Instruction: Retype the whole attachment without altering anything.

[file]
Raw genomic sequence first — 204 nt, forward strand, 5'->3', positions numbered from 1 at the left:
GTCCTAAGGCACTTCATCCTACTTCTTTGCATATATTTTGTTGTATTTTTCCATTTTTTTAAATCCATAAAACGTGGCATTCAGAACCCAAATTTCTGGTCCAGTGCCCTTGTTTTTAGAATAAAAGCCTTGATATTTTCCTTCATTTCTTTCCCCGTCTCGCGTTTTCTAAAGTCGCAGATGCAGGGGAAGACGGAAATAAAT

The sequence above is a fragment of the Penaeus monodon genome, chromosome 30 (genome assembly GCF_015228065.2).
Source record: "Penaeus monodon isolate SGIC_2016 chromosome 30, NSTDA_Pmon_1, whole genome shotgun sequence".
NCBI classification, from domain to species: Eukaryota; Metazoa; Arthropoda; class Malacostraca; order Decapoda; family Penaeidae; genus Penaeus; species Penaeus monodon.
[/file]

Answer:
Raw genomic sequence first — 204 nt, forward strand, 5'->3', positions numbered from 1 at the left:
GTCCTAAGGCACTTCATCCTACTTCTTTGCATATATTTTGTTGTATTTTTCCATTTTTTTAAATCCATAAAACGTGGCATTCAGAACCCAAATTTCTGGTCCAGTGCCCTTGTTTTTAGAATAAAAGCCTTGATATTTTCCTTCATTTCTTTCCCCGTCTCGCGTTTTCTAAAGTCGCAGATGCAGGGGAAGACGGAAATAAAT

The sequence above is a fragment of the Penaeus monodon genome, chromosome 30 (genome assembly GCF_015228065.2).
Source record: "Penaeus monodon isolate SGIC_2016 chromosome 30, NSTDA_Pmon_1, whole genome shotgun sequence".
NCBI classification, from domain to species: Eukaryota; Metazoa; Arthropoda; class Malacostraca; order Decapoda; family Penaeidae; genus Penaeus; species Penaeus monodon.